Popular Is Not Always Good

Stung by poor reviews of “Ready”, and outraged Salman Khan asked – “Are my fans stupid?”. My answer – Not all of them, but the truth is that there is no correlation between people’s intellect and their taste. As the saying goes, “There is no accounting for taste”.

I haven’t seen “Ready” but a number of people (non-critics) told me they had a splitting headache after watching it. I also had some people tell me that it’s an “entertainer”. The box office numbers for “Ready” leave no doubt that it’s a hugely popular movie. But based on what I have heard so far, it’s also possible that “Ready” happens to be a lousy movie. How’s that possible? Isn’t popularity an indicator of good quality? Not always.

  1. Bad products can become popular. What makes bad products popular?
    • Star appeal – Fawning fans can be extremely forgiving of poor quality.
    • Marketing – Marketing campaigns can make you believe a product is good, even if it’s not.
    • Lack of options – If the market is full of mediocre products, products that suck less can become popular.
    • Titillation – Sometimes, an ordinary product can become popular by possessing a “leave your brain behind” quality that titillates but does not satisfy.
  2. Good products are not always popular. Absence of star appeal, poor/no marketing and a competitive market can prevent a good product from becoming popular. Being unconventional can hurt a product too. If a product strays too far from the norm, people can find it difficult to accept it.

I may not agree with all the critics all the time but I believe they play the hugely important role (at least the good ones do) of assessing product quality. The distinction between good and popular would be lost on us, if it were not for critics.

Perhaps Salman Khan should not be concerned about what the critics say. After all, he (like some others of his ilk) is not really in the business of being good. He’s in the business of being popular.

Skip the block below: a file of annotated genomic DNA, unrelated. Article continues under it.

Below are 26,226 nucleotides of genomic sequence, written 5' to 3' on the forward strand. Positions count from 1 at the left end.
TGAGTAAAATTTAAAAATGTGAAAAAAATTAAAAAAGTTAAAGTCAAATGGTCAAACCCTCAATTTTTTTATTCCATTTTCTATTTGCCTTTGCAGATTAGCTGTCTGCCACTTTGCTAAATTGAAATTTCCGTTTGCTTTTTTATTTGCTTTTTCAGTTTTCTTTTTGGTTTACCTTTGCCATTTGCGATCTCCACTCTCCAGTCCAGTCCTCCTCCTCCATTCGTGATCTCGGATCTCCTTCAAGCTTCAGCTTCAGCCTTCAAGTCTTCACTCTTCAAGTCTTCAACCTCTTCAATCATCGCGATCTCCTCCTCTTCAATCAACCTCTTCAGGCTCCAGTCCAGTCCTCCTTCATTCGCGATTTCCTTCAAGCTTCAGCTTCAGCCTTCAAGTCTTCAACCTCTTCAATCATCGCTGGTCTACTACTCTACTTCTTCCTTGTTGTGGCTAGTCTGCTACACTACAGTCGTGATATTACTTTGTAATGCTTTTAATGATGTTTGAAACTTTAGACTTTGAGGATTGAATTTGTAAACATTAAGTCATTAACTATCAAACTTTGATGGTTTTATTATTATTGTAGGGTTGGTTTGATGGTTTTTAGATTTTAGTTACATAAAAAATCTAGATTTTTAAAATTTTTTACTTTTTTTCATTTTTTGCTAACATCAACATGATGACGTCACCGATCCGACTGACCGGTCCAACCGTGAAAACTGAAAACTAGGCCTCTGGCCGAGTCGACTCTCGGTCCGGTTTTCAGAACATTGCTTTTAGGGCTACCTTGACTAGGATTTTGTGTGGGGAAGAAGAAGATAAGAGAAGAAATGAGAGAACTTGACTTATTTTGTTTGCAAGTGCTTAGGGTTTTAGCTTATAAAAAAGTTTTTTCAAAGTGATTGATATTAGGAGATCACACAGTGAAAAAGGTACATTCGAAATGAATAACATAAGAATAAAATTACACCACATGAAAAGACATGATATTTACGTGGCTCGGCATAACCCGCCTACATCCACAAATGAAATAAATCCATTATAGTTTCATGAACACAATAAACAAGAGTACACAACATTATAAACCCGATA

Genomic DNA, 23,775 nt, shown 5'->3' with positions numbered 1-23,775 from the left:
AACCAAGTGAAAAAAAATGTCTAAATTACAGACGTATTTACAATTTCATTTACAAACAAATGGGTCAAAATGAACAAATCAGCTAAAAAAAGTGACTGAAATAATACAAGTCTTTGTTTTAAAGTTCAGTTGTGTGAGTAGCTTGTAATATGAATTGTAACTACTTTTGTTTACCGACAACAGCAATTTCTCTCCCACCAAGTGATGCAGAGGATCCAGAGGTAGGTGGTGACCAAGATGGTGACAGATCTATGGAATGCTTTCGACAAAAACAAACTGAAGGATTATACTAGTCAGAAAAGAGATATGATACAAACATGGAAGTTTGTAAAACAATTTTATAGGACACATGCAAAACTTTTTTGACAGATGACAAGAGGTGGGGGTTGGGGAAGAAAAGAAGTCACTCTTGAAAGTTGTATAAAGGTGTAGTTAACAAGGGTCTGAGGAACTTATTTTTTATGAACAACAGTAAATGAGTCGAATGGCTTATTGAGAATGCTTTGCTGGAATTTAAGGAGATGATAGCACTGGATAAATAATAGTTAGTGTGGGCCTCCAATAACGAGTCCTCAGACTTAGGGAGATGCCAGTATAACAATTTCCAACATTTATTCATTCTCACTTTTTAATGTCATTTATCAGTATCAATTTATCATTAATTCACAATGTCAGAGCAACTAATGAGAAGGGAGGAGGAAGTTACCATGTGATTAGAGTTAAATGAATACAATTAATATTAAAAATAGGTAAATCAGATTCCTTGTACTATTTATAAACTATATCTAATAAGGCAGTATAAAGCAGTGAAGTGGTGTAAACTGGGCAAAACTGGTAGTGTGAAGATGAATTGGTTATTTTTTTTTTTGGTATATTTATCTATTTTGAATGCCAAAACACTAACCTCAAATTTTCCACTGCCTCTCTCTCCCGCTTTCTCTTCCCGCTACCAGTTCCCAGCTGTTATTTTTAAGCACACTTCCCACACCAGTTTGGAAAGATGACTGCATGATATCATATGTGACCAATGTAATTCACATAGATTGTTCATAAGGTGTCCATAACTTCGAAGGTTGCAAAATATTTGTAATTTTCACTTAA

Or, he could consider the possibility that good can also be popular.





3 responses to “Popular Is Not Always Good”

  1. Thejesh GN Avatar

    I think its very important to understand different people expect different things from films. It could be intelligence, deep thoughts, emotions, reality or just plain fun. As a film reviewer or critic you can review the movie and call it bad.

    But its utter arrogance to judge people

    “To describe this film as paisa vasool or time pass is to confess that you really don’t have a life”

    Case of sour (ego hurt) film critic I guess.

    BTW I haven’t seen Ready and I wont pay to watch it.

    1. Param Avatar

      I understand the point of different expectations. I would be surprised if film critics didn’t. To account for differing expectations, critics (I know Roger Ebert does) assess films relative to other similar films. My guess is that when Masand reviewed “Ready”, he rated it relative to Dabangg and other such potboilers, not “Pather Panchali” or even “Udaan” or “Band Baaja Baarat”. Incidentally, his review of Dabangg is titled “Bang for your buck”. So he’s not averse to the idea of light, “plain fun” movies.
      I agree he should not judge people based on their choice of movies but I think I know where that statement comes from. It comes from being frustrated at not being able to understand why something he considers so bad, can become so popular. I think it comes from the feeling that a successful, bad movie lowers the bar for the entire industry because film makers then go “This is what public wants.” I would give him some leeway in this regard, because I’ve experienced the same frustration at times (didn’t care for David Dhawan-Govinda movies, 80s Hindi films/music, etc. etc.).

  2. […] I really add Popularity as a parameter? Although, popular is not always good, I ended up including it because I felt it would neutralize some of my biases. Not by a lot at 10% […]